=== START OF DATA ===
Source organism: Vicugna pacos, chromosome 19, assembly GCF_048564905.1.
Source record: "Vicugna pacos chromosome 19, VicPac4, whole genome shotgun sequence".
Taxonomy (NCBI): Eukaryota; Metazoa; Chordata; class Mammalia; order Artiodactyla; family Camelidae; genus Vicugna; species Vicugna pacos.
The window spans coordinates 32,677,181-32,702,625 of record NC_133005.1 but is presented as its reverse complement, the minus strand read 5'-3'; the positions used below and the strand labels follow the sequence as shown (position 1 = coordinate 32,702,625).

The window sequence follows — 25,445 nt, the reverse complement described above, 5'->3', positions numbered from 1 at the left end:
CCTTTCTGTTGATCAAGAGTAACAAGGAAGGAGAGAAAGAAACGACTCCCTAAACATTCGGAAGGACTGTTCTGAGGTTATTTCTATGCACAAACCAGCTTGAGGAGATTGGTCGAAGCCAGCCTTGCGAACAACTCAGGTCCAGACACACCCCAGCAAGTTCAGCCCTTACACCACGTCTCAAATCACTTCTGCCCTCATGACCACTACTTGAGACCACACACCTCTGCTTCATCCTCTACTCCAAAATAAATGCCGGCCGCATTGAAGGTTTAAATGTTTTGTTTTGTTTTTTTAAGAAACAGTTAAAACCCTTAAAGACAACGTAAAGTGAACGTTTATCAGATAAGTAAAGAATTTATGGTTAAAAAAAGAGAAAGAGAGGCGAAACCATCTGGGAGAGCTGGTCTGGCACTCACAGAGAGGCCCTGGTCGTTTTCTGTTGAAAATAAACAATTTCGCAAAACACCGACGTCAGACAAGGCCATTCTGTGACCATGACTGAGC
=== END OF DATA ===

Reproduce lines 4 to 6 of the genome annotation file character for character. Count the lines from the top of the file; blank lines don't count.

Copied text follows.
The window spans coordinates 32,677,181-32,702,625 of record NC_133005.1 but is presented as its reverse complement, the minus strand read 5'-3'; the positions used below and the strand labels follow the sequence as shown (position 1 = coordinate 32,702,625).

The window sequence follows — 25,445 nt, the reverse complement described above, 5'->3', positions numbered from 1 at the left end:
CCTTTCTGTTGATCAAGAGTAACAAGGAAGGAGAGAAAGAAACGACTCCCTAAACATTCGGAAGGACTGTTCTGAGGTTATTTCTATGCACAAACCAGCTTGAGGAGATTGGTCGAAGCCAGCCTTGCGAACAACTCAGGTCCAGACACACCCCAGCAAGTTCAGCCCTTACACCACGTCTCAAATCACTTCTGCCCTCATGACCACTACTTGAGACCACACACCTCTGCTTCATCCTCTACTCCAAAATAAATGCCGGCCGCATTGAAGGTTTAAATGTTTTGTTTTGTTTTTTTAAGAAACAGTTAAAACCCTTAAAGACAACGTAAAGTGAACGTTTATCAGATAAGTAAAGAATTTATGGTTAAAAAAAGAGAAAGAGAGGCGAAACCATCTGGGAGAGCTGGTCTGGCACTCACAGAGAGGCCCTGGTCGTTTTCTGTTGAAAATAAACAATTTCGCAAAACACCGACGTCAGACAAGGCCATTCTGTGACCATGACTGAGC